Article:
Three locations were visited.
The well known cliff section west of Sewerby Steps was not too obscured by slips.
The line of intersection of the modern cliff with the Ipswichian cliff was visible and the large rounded chalk cobbles and boulders of the raised beach were clearly seen raised about 1.5 m above the modern beach. The rest of the sequence was patchily exposed. The overlying Skipsea Till was not very accessible here but the fluvio-glacial Sewerby Gravels were well exposed at the top of the cliff.
2. Dane’s Dyke
A clean and accessible section at the base of the cliff between the Chalk and Skipsea Till was exposed on either side of the valley. To the west the top of the chalk just above the modern beach was strongly deformed by small folds and thrusts. [This deformation is now thought to be tectonic and not due to cryoturbation as suggested at the meeting]. The overlying sediment consisted of a massive sheet of chalk debris, “head”, deposited during the summer thaw of the surface layer over permafrost. In the centre of the valley this was overlain by a finely laminated silty clay coarsening up to medium sand, a sequence probably deposited in a proglacial lake.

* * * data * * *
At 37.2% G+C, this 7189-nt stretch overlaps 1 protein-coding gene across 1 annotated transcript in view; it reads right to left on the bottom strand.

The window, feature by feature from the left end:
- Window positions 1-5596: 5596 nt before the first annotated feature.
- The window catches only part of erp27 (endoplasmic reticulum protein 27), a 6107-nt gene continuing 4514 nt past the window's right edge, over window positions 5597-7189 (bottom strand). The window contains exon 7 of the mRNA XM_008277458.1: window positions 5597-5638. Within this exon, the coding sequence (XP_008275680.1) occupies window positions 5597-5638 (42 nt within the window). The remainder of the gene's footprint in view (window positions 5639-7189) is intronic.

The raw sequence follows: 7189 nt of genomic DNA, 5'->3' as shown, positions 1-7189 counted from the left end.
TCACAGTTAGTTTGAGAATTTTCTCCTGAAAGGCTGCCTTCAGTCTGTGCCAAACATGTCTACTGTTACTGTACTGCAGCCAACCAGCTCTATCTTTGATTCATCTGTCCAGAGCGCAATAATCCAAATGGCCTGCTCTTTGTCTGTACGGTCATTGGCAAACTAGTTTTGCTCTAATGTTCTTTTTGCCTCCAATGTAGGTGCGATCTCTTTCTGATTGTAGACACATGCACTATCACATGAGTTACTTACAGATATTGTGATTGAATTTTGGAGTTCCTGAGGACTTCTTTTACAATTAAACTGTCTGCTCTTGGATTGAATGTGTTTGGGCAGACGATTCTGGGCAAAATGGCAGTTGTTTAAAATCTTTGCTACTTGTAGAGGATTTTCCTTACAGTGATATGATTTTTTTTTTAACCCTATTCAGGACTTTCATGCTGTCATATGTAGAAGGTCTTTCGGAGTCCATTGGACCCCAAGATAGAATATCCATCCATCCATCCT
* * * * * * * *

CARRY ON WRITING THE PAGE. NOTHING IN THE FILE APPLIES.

After lunch at the Black Bull in Barmston we drove towards the coast until the road disappeared over the cliff. Skirting the cliff edge we stopped to appreciate the view to the north from Flamborough Head to Bridlington with the rising ground of the Wolds behind. This contrasted with the low lying landscape of Holderness with isolated hills, mainly of sand and gravel, barely reaching 30m in height. A fine example of an ice wedge cast was seen near the top of the cliff.
Descending to the beach we noticed a thin black peaty horizon at the base of the modern soil. To the south the cliffs increase in height and expose the Skipsea Till containing numerous and diverse erratics. We noted that this till had an irregular hummocky upper surface in the hollows of which were poorly sorted gravels, often very disturbed and balled up. Marine erosion had picked out low angle shears in the till. Above this till was an upwards coarsening sequence of laminated silty clays with lenticular bedding, fine to medium cross bedded sands, and coarse sand and gravel displaying large scale cross beds (epsilon bedding). The leader suggested that this sequence could be interpreted as glaciolacustrine capped by a Gilbertian style delta which built out into the lake.